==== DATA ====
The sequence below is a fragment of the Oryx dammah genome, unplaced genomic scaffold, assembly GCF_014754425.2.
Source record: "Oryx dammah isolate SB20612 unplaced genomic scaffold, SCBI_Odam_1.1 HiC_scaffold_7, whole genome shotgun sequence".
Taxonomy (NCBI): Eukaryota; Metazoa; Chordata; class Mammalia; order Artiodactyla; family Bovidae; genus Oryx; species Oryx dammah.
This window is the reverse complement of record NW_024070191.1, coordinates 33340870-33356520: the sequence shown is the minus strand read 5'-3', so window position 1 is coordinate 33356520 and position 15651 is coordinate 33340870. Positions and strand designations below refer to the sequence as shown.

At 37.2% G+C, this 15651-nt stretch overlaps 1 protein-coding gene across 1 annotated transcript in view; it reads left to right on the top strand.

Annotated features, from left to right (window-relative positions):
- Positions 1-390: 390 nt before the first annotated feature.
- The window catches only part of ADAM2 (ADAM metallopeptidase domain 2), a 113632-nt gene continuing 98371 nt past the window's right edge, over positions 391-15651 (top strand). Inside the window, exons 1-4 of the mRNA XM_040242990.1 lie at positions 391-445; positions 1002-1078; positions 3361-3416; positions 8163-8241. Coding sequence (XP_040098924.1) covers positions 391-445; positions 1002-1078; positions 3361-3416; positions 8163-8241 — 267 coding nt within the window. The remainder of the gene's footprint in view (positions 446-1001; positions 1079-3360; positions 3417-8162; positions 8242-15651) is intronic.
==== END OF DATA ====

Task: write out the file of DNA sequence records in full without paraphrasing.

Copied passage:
The sequence below is a fragment of the Oryx dammah genome, unplaced genomic scaffold, assembly GCF_014754425.2.
Source record: "Oryx dammah isolate SB20612 unplaced genomic scaffold, SCBI_Odam_1.1 HiC_scaffold_7, whole genome shotgun sequence".
Taxonomy (NCBI): Eukaryota; Metazoa; Chordata; class Mammalia; order Artiodactyla; family Bovidae; genus Oryx; species Oryx dammah.
This window is the reverse complement of record NW_024070191.1, coordinates 33340870-33356520: the sequence shown is the minus strand read 5'-3', so window position 1 is coordinate 33356520 and position 15651 is coordinate 33340870. Positions and strand designations below refer to the sequence as shown.

At 37.2% G+C, this 15651-nt stretch overlaps 1 protein-coding gene across 1 annotated transcript in view; it reads left to right on the top strand.

Annotated features, from left to right (window-relative positions):
- Positions 1-390: 390 nt before the first annotated feature.
- The window catches only part of ADAM2 (ADAM metallopeptidase domain 2), a 113632-nt gene continuing 98371 nt past the window's right edge, over positions 391-15651 (top strand). Inside the window, exons 1-4 of the mRNA XM_040242990.1 lie at positions 391-445; positions 1002-1078; positions 3361-3416; positions 8163-8241. Coding sequence (XP_040098924.1) covers positions 391-445; positions 1002-1078; positions 3361-3416; positions 8163-8241 — 267 coding nt within the window. The remainder of the gene's footprint in view (positions 446-1001; positions 1079-3360; positions 3417-8162; positions 8242-15651) is intronic.